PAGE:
Tuesday, February 15, 2011

Prefab Sprout - From Langley Park to Memphis (1988)

VALENTINE'S DAY SPECIAL part III: For the love birds

Not quite a complete antipode to The Trash Can Sinatras, but definitely a band rooted in the opposite end of the emotional spectrum, purveying an unbridled optimism without any hints of maudlin sentiments. These guys are all about lovey-dovey atmospherics. In my book, Prefab Sprout are undoubtedly the most romantic band in the history of recorded music. You just have to hear it to know what I mean. It’s chock full of beatitude and idealism. Yeah you got the classic romantics like Stevie Wonder, and so many other ballad makers of 60s, 70s,and 80s; Bread’s “If,” Croce's "Time in a Bottle" and all the rest. But I’m not just talking about “romantic” in the strictest sense of the word, but romantic in the dreamy, picturesque sense, like Herman Hesse describes in Steppenwolf, “soaring on the wings of youth and poetry” This intrinsic “romance” is seeping in Prefab Sprout’s music and the lyrical themes. Starting off with a barrage of heavenly pop hits then slowing the tone down a bit towards the latter half of the record, From Langley Park to Memphis flows so smoothly, like a perfect day with a special person and like any romantic album should.

Songs like the reminiscent “I Remember That” and big beat and correlating bass lines of “Enchanted” (complete with Romeo and Juliet references) are just meant to be listened to by happy couples on a date in a car on the drive to nowhere or an intimate night at home on an old record player. Then you have songs like “Nightingales” which is a gorgeous ode to a lover and perhaps the crest of the romanticism here. “Hey Manhattan” bottles the excitement and liveliness of the New York City’s magical nightlife: a meteoric, melodic medley of youthfulness. The only exception to this rule is “Knock on Wood” which is a cautionary tale of love gone wrong. But aside from that, at its core, this is a sweet, simpering record for sweethearts to sit quietly or dance under the stars to or do whatever lovestruck couples do (I’ve never experienced “love” and the girl who I do love wants nothing to do with me so I can only speculate these things as a man who knows only one night stands and fleeting relationships *frowny face*) The slower paced final two tracks, wind down the album lazily and with ample grace. From Langley Park to Memphis is perfect and adorable Valentine’s Day music. Burn it to a cd and give it to your lover. I'm sure, good taste willing, he or she will appreciate it.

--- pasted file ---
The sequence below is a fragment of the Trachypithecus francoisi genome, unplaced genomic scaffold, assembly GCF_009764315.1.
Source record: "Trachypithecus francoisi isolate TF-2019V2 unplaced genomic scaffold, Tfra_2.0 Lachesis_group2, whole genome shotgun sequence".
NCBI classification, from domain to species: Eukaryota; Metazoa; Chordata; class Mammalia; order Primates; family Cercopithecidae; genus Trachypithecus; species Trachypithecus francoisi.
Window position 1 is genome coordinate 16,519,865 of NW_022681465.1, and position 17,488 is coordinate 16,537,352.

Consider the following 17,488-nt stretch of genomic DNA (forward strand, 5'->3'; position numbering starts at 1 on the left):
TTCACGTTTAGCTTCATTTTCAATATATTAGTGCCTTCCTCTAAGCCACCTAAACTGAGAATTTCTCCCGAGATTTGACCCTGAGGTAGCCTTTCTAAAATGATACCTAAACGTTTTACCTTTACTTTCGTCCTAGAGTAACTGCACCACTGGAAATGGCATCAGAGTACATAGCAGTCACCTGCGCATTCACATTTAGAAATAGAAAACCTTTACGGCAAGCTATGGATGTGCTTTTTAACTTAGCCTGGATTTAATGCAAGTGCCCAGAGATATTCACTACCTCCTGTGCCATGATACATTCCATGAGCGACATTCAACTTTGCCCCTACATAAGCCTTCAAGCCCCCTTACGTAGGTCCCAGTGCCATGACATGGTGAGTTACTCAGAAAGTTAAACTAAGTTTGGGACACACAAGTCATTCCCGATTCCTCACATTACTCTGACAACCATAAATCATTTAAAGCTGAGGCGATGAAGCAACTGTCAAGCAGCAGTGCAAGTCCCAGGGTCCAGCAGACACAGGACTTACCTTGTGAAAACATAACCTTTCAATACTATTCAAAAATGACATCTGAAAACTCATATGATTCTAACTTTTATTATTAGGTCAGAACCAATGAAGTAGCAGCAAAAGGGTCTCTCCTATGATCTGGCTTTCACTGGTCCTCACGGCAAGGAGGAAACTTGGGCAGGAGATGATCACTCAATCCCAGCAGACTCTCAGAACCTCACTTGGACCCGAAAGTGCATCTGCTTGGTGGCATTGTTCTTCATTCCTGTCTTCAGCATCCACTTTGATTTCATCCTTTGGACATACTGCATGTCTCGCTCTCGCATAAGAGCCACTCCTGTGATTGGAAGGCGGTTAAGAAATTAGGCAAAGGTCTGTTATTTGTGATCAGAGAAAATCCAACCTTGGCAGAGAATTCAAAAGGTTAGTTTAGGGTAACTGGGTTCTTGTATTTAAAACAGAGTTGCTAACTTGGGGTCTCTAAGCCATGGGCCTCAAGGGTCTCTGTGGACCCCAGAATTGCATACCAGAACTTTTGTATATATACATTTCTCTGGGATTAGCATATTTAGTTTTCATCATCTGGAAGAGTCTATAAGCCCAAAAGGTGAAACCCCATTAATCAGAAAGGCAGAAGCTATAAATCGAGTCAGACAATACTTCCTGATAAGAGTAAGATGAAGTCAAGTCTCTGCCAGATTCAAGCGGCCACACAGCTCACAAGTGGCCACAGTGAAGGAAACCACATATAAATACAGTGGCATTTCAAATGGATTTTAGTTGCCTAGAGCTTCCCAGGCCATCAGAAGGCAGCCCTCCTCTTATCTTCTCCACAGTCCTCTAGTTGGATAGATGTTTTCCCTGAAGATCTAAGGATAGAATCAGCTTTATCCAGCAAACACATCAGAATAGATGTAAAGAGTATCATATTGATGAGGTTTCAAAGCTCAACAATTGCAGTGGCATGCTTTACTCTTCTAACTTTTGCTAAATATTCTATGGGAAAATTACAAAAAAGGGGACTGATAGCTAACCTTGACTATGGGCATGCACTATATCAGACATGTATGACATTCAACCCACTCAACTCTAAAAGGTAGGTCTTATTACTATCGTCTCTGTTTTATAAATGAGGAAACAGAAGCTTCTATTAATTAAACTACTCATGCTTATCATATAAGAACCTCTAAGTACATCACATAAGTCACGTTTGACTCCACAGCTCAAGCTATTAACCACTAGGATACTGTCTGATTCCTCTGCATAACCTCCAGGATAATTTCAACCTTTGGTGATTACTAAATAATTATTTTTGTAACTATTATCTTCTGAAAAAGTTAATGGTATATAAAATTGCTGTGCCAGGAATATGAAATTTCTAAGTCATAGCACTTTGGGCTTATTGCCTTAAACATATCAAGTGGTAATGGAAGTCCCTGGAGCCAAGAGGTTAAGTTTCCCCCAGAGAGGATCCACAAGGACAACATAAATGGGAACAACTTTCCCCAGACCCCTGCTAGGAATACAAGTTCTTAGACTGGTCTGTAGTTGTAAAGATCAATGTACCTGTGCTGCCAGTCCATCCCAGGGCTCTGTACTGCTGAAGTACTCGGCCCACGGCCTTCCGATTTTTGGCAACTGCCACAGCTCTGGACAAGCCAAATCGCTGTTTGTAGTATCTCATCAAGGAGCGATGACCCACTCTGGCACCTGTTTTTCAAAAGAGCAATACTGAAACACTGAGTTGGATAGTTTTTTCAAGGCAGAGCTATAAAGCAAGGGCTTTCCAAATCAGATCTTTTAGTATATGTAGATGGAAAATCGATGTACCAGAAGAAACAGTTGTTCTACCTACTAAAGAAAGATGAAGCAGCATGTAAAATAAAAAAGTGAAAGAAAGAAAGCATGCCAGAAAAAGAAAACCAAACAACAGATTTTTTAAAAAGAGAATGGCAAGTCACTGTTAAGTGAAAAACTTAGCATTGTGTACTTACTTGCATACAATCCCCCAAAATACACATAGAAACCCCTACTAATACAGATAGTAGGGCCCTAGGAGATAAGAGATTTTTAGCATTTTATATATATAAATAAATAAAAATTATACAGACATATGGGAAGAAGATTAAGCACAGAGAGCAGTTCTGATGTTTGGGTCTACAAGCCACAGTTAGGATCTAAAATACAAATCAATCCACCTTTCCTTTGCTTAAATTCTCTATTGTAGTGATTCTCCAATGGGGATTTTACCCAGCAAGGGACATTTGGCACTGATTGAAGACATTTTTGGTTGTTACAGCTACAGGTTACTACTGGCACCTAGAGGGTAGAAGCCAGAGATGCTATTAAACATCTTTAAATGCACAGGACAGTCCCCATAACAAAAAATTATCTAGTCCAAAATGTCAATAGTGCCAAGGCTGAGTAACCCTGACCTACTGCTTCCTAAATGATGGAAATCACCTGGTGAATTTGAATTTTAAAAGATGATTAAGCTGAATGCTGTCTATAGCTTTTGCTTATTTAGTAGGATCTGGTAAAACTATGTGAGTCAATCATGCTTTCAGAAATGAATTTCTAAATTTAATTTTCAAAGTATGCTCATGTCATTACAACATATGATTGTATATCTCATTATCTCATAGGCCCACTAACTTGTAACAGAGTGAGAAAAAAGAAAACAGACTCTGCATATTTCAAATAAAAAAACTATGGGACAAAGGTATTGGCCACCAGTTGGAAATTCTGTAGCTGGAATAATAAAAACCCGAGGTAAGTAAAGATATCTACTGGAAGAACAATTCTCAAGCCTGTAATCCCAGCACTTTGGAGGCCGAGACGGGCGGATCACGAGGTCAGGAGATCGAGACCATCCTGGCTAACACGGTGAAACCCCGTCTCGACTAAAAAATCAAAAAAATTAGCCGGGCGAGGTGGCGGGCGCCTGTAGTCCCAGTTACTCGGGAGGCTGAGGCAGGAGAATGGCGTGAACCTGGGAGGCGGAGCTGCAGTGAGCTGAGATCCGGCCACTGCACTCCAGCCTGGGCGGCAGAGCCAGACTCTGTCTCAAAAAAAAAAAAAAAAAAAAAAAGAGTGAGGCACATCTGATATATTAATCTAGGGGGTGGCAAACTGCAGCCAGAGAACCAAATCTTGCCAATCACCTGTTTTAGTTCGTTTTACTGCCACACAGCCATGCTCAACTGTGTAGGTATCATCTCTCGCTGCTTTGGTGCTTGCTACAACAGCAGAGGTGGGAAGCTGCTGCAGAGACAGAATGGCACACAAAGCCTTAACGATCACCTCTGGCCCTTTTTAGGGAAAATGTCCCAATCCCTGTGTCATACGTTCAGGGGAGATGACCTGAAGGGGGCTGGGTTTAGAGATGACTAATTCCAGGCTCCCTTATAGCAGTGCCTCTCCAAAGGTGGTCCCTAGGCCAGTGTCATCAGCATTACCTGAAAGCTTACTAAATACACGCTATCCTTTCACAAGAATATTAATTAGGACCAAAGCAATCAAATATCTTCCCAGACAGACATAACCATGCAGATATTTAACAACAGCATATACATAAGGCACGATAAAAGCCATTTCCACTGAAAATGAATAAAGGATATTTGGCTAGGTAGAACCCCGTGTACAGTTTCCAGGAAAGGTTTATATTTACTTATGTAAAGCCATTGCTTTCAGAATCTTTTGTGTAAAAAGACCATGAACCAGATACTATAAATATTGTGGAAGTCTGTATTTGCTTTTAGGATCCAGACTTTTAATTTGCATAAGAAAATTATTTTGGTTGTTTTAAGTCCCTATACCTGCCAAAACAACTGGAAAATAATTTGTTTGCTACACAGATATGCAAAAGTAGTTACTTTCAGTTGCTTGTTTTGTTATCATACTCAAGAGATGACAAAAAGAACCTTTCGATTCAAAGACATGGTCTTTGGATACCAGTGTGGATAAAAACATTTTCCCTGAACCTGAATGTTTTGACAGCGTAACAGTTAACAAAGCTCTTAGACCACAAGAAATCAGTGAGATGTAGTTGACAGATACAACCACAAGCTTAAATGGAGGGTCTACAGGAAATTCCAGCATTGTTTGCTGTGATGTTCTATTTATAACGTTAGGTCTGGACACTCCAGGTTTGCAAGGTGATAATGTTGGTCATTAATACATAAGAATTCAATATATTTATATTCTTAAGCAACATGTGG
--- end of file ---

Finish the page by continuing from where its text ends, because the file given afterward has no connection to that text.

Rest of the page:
Rating: 9.5/10


1 comment:

  1. Jezy began writing this review before me, but I beat him to the punch. Here's his brief hyperbolic opening paragraph:

    "I’ve put off writing this “review” for a handful of reasons, chief among them my inherent sloth and laziness. It would be much simpler if that were my only hang-up here, but the truth is that Prefab Sprout’s From Langley Park to Memphis is a record so enjoyable that it’s hard to write about. So much of this album is sheer pleasure button-stroking. It’s like saying, “Give me 500 words on the deliciousness of ice cream,” or “Defend the leisurely nightswim.”